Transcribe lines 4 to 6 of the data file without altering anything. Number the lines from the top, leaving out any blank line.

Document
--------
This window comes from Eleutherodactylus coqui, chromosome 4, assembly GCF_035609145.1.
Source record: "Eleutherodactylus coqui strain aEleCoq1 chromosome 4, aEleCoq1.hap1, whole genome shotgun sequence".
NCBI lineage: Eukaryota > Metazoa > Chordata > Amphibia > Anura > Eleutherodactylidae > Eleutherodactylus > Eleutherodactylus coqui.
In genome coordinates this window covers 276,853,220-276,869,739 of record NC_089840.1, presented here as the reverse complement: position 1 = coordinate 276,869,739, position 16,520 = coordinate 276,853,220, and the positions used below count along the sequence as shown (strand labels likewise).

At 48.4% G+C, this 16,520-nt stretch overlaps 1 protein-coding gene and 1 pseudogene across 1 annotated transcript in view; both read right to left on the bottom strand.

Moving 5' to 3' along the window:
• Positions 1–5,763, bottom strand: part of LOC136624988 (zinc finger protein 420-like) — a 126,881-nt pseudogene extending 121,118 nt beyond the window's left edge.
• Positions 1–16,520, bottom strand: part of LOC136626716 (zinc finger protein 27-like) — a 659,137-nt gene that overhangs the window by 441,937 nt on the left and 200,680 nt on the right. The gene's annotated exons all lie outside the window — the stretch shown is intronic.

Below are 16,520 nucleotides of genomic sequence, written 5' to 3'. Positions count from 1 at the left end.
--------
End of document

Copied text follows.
In genome coordinates this window covers 276,853,220-276,869,739 of record NC_089840.1, presented here as the reverse complement: position 1 = coordinate 276,869,739, position 16,520 = coordinate 276,853,220, and the positions used below count along the sequence as shown (strand labels likewise).

At 48.4% G+C, this 16,520-nt stretch overlaps 1 protein-coding gene and 1 pseudogene across 1 annotated transcript in view; both read right to left on the bottom strand.

Moving 5' to 3' along the window: